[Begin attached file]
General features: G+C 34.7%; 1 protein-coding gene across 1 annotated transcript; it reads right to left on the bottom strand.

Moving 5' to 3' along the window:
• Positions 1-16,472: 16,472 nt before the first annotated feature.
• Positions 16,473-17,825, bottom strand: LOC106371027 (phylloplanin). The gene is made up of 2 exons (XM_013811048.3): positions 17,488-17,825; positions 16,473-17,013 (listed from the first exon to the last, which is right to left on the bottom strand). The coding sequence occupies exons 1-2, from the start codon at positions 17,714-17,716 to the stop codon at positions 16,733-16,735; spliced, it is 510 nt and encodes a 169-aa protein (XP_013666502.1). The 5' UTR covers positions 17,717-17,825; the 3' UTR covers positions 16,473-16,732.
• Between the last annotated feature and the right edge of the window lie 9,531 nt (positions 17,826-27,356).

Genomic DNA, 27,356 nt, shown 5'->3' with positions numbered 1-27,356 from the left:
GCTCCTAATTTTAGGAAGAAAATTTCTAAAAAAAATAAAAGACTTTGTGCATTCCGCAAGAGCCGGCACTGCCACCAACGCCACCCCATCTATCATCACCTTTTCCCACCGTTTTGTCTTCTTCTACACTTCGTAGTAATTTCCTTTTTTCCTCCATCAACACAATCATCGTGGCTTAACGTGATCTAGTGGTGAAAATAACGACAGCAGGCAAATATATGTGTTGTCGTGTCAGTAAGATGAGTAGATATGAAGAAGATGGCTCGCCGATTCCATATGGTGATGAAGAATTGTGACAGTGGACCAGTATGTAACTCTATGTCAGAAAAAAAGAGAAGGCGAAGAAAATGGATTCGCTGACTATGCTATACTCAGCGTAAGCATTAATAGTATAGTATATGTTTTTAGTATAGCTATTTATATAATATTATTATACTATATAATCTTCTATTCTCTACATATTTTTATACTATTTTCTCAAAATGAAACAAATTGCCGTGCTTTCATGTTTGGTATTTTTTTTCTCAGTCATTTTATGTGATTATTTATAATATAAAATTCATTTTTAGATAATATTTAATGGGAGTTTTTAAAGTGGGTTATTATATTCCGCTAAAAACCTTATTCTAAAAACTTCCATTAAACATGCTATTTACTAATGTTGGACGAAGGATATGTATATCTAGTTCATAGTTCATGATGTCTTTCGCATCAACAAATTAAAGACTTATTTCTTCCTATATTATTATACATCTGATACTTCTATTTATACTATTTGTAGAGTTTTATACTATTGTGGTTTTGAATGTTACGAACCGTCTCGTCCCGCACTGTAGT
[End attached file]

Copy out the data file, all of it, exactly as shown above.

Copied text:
General features: G+C 34.7%; 1 protein-coding gene across 1 annotated transcript; it reads right to left on the bottom strand.

Moving 5' to 3' along the window:
• Positions 1-16,472: 16,472 nt before the first annotated feature.
• Positions 16,473-17,825, bottom strand: LOC106371027 (phylloplanin). The gene is made up of 2 exons (XM_013811048.3): positions 17,488-17,825; positions 16,473-17,013 (listed from the first exon to the last, which is right to left on the bottom strand). The coding sequence occupies exons 1-2, from the start codon at positions 17,714-17,716 to the stop codon at positions 16,733-16,735; spliced, it is 510 nt and encodes a 169-aa protein (XP_013666502.1). The 5' UTR covers positions 17,717-17,825; the 3' UTR covers positions 16,473-16,732.
• Between the last annotated feature and the right edge of the window lie 9,531 nt (positions 17,826-27,356).

Genomic DNA, 27,356 nt, shown 5'->3' with positions numbered 1-27,356 from the left:
GCTCCTAATTTTAGGAAGAAAATTTCTAAAAAAAATAAAAGACTTTGTGCATTCCGCAAGAGCCGGCACTGCCACCAACGCCACCCCATCTATCATCACCTTTTCCCACCGTTTTGTCTTCTTCTACACTTCGTAGTAATTTCCTTTTTTCCTCCATCAACACAATCATCGTGGCTTAACGTGATCTAGTGGTGAAAATAACGACAGCAGGCAAATATATGTGTTGTCGTGTCAGTAAGATGAGTAGATATGAAGAAGATGGCTCGCCGATTCCATATGGTGATGAAGAATTGTGACAGTGGACCAGTATGTAACTCTATGTCAGAAAAAAAGAGAAGGCGAAGAAAATGGATTCGCTGACTATGCTATACTCAGCGTAAGCATTAATAGTATAGTATATGTTTTTAGTATAGCTATTTATATAATATTATTATACTATATAATCTTCTATTCTCTACATATTTTTATACTATTTTCTCAAAATGAAACAAATTGCCGTGCTTTCATGTTTGGTATTTTTTTTCTCAGTCATTTTATGTGATTATTTATAATATAAAATTCATTTTTAGATAATATTTAATGGGAGTTTTTAAAGTGGGTTATTATATTCCGCTAAAAACCTTATTCTAAAAACTTCCATTAAACATGCTATTTACTAATGTTGGACGAAGGATATGTATATCTAGTTCATAGTTCATGATGTCTTTCGCATCAACAAATTAAAGACTTATTTCTTCCTATATTATTATACATCTGATACTTCTATTTATACTATTTGTAGAGTTTTATACTATTGTGGTTTTGAATGTTACGAACCGTCTCGTCCCGCACTGTAGT